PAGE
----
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Provision of data on freshwater acidification and recovery for monitoring and policymaking

12 December 2014

UCL research into the causes of surface water acidification led a programme to monitor freshwater ecosystem responses to policy-led reductions in sulphur and nitrogen emissions.

Llyn Llagi in Snowdonia, Wales. One of the flagship sites in the Upland Waters Monitoring Network. Photo Ewan Shilland

Acid rain has been a global concern since the 1970s. Freshwaters were increasingly polluted by the products of fossil fuel combustion, especially sulphur and nitrogen gases, leading to acidification of surface freshwaters and a decline in biodiversity. Acid rain, however, is a trans-boundary problem, and required international agreements to curb and ultimately reverse the damage caused by emissions of acid-forming compounds.

The UK is a signatory to such agreements, and is required to reduce sulphur and nitrogen emissions, and to monitor acidification of freshwater such as lakes, rivers and ponds. Research at UCL provides data to a wide range of the bodies responsible for monitoring and responding to freshwater acidification, and thus protecting this fragile natural environment.

World-leading research into the causes of surface water acidification led to the UCL Environmental Change Research Centre, led by Professor Rick Battarbee FRS, to be selected by the UK Government to design and lead a programme to monitor freshwater ecosystem responses to policy-led reductions in sulphur and nitrogen emissions. The Acid Waters Monitoring Network, now the Upland Waters Monitoring Network (UWMN) was established in 1988.

Servicing the UWMN automatic weather station at Lochnagar, Scotland. Photo: Ewan Shilland

Today, the UWMN is the UK’s sole provider of data and expertise to the International Cooperative Programme on Assessment and Monitoring Effects of Air Pollution on Rivers and Lakes (ICP Waters), which was set up under the United Nations Economic Commission for Europe’s Convention on Long-Range Transboundary Air Pollution to monitor effects of air pollution on lakes and rivers.

Historically, acidity standards for rivers were set using values based on extreme events which are rare and difficult to capture. UWMN’s long-term data collection, however, has shown a stronger relationship between mean pH, acid neutralising capacity and biological communities than there was for extreme-event minimum values. In 2012, the UK Technical Advisory Group accepted these new acidity standards which are now used to help classify the ecological status (e.g. High, Good, Moderate, Poor, Bad) of water bodies for statutory reporting under the Water Framework Directive.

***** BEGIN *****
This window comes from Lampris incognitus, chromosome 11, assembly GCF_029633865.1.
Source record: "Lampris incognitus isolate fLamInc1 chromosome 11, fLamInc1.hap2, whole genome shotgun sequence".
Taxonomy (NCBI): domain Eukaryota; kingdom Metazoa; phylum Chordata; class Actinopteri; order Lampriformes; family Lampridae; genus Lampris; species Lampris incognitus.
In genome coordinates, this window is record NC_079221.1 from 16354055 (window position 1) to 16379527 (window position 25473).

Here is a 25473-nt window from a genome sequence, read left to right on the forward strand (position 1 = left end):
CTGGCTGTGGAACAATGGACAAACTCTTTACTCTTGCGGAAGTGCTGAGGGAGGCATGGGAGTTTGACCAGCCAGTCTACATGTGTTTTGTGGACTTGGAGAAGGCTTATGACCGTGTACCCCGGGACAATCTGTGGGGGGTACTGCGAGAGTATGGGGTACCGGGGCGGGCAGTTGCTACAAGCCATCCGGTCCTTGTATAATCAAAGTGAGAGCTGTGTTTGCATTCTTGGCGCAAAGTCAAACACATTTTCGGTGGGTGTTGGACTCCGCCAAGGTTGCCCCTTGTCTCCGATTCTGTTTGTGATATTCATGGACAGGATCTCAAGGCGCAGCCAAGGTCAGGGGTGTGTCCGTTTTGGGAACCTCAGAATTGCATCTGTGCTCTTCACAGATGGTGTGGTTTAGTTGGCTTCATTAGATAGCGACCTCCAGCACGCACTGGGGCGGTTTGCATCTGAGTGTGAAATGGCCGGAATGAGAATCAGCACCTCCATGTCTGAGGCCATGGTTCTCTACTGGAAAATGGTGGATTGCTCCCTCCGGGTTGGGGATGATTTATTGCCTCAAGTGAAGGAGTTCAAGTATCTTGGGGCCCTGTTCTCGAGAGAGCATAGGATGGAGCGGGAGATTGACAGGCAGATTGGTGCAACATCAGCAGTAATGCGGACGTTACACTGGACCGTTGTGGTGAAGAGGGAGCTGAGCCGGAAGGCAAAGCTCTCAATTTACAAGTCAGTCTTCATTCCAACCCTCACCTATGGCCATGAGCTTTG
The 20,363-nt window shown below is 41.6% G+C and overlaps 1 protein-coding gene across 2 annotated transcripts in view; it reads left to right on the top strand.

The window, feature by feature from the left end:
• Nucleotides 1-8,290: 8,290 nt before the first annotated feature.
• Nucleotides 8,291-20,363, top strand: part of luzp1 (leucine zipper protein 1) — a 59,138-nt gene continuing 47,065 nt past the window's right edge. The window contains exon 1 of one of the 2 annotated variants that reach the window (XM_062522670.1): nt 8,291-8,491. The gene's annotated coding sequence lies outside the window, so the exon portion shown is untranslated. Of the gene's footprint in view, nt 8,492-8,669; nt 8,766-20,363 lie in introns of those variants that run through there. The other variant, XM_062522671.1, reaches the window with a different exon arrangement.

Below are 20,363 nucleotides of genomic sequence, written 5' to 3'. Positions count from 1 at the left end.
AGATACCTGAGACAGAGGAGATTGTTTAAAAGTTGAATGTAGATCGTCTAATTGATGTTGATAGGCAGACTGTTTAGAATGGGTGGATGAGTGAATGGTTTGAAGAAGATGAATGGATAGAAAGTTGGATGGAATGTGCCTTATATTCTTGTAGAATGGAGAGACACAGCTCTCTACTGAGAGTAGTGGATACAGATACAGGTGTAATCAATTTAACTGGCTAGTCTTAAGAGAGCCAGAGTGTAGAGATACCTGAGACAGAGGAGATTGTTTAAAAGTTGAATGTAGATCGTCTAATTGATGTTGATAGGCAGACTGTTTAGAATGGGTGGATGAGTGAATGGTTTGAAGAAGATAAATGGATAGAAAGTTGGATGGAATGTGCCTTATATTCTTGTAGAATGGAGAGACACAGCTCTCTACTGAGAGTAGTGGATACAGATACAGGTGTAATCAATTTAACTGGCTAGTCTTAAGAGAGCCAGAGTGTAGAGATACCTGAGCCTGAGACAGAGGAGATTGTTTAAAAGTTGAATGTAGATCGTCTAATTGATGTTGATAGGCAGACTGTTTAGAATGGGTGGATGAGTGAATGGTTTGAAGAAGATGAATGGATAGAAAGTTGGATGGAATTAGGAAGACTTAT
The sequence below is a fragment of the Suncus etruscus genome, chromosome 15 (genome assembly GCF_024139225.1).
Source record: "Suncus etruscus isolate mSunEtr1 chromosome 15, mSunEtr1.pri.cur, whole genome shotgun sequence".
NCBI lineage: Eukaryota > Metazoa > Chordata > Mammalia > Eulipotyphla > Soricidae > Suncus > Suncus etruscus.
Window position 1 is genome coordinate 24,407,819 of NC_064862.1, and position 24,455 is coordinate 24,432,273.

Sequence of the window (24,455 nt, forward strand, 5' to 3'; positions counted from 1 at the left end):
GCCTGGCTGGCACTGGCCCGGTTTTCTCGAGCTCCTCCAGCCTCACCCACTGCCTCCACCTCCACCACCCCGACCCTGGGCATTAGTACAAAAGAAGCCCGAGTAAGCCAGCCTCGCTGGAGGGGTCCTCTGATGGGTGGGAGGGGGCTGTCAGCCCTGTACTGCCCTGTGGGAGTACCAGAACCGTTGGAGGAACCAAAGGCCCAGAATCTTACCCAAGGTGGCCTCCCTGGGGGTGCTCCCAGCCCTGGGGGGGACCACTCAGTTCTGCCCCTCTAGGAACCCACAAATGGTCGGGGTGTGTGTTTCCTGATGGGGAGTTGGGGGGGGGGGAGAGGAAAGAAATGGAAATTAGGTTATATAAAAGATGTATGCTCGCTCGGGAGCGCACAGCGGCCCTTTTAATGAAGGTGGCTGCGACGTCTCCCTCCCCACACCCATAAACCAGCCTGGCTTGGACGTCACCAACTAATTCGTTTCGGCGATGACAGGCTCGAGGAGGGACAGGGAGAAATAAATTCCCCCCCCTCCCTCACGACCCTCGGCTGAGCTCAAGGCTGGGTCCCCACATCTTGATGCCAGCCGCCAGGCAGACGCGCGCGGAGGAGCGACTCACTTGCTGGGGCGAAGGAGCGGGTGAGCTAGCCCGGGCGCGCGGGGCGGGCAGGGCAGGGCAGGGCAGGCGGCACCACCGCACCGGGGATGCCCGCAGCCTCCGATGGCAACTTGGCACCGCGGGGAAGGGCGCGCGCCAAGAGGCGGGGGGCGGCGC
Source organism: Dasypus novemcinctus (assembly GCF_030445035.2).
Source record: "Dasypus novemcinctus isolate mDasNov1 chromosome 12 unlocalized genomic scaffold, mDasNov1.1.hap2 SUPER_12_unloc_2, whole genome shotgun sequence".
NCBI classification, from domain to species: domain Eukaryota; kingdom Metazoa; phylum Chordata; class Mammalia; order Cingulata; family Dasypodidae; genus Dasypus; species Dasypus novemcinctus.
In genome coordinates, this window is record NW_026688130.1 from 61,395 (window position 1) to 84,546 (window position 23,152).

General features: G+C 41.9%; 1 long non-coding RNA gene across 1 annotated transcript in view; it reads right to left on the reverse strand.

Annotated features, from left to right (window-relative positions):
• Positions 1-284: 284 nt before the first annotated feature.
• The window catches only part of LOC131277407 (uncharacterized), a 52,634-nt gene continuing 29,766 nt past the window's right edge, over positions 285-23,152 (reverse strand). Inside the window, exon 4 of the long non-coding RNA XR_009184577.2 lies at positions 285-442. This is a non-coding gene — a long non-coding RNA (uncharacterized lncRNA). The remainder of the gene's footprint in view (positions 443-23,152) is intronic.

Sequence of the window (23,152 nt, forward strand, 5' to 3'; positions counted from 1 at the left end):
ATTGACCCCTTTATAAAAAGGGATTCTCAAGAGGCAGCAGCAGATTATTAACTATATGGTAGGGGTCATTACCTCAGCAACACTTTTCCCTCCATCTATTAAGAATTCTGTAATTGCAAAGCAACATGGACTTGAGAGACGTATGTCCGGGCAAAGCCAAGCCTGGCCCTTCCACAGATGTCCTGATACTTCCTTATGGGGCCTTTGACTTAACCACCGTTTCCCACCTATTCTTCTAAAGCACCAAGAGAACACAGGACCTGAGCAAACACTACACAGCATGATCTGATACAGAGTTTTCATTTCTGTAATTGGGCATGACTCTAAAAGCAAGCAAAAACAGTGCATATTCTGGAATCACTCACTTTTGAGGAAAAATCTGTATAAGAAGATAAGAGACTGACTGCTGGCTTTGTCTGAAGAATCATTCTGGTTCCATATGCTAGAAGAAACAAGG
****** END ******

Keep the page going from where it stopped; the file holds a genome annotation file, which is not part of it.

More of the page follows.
Photo: Charlotte Hall

The UWMN was complemented by the Freshwater Umbrella programme at UCL which was commissioned by DEFRA to help model critical loads (using the First-order Acidity Balance or FAB model) to assess the extent of damage to surface waters caused by sulphur and nitrogen across the UK. Freshwater critical loads data derived using this research are used by the Centre for Ecology and Hydrology and submitted annually to assess European air pollution agreements. In 2008, the FAB model was used to show that 25% of all freshwater sites will continue to exceed critical loads beyond 2020. These data, which helped conclusively show that nitrogen deposition is responsible for part of  exceedances, were used in 2012 to revise the Gothenburg Protocol on acidification.

Data from the UWMN and Freshwater Umbrella programmes enable advice to be provided to Natural England, Scottish Natural Heritage and Countryside Commission for Wales (now Natural Resources Wales) to support their obligations under the Habitats Directive, which is the cornerstone of Europe’s nature conservation policy, and to establish the conservation status of key water bodies. For example, Scottish Natural Heritage used these data to establish the favourable conservation status of the Merrick Kells Special Area of Conservation and in 2011 UCL research showed that whilst acidity had decreased in the past 20 years, after 2008 the area’s critical load still was not meeting targets.

Similarly, the Forestry Commission draws on UWMN data to inform forestry management in acid-sensitive areas. Forest managers are required to calculate surface water critical loads for acidity when new forests are planned in catchment areas, and to determine whether critical loads will be exceeded by planting, in which case planting permission can be refused. The assessment procedure uses critical load models developed by UCL.

Our research has helped the UK Government meet its international obligations on controlling the emission of acidic gases from power stations and provided the scientific evidence to manage upland waters intelligently. – Professor Rick Battarbee

Funders include Defra, the Centre for Ecology and Hydrology, Department of the Environment Northern Ireland, the Environment Agency, the Forestry Commission, Marine Scotland Science Pitlochry, Natural Resources Wales, the School of Biological Sciences QMuL, the Scottish Environmental Protection Agency, the Scottish Government, Scottish Natural Heritage and Welsh Government.

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Images

  • Llyn Llagi in Snowdonia, Wales. One of the UWMN flagship sites. Photo: Ewan Shilland.
  • Servicing the UWMN automatic weather  station at Lochnagar, Scotland. Photo: Ewan Shilland.
  • Photo provided by Charlotte Hall.